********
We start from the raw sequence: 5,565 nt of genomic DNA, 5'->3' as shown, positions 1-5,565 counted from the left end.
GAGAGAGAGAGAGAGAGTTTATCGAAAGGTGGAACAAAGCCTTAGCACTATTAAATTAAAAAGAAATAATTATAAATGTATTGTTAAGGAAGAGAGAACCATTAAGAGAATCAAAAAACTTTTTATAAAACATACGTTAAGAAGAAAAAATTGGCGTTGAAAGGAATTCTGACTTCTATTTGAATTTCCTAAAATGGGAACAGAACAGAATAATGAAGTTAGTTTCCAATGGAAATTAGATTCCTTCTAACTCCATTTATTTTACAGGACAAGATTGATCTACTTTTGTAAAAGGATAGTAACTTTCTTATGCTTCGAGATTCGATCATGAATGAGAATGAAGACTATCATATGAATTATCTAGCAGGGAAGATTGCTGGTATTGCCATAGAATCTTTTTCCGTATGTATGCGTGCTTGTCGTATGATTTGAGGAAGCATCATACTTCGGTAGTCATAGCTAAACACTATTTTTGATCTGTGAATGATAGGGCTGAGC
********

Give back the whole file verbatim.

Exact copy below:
We start from the raw sequence: 5,565 nt of genomic DNA, 5'->3' as shown, positions 1-5,565 counted from the left end.
GAGAGAGAGAGAGAGAGTTTATCGAAAGGTGGAACAAAGCCTTAGCACTATTAAATTAAAAAGAAATAATTATAAATGTATTGTTAAGGAAGAGAGAACCATTAAGAGAATCAAAAAACTTTTTATAAAACATACGTTAAGAAGAAAAAATTGGCGTTGAAAGGAATTCTGACTTCTATTTGAATTTCCTAAAATGGGAACAGAACAGAATAATGAAGTTAGTTTCCAATGGAAATTAGATTCCTTCTAACTCCATTTATTTTACAGGACAAGATTGATCTACTTTTGTAAAAGGATAGTAACTTTCTTATGCTTCGAGATTCGATCATGAATGAGAATGAAGACTATCATATGAATTATCTAGCAGGGAAGATTGCTGGTATTGCCATAGAATCTTTTTCCGTATGTATGCGTGCTTGTCGTATGATTTGAGGAAGCATCATACTTCGGTAGTCATAGCTAAACACTATTTTTGATCTGTGAATGATAGGGCTGAGC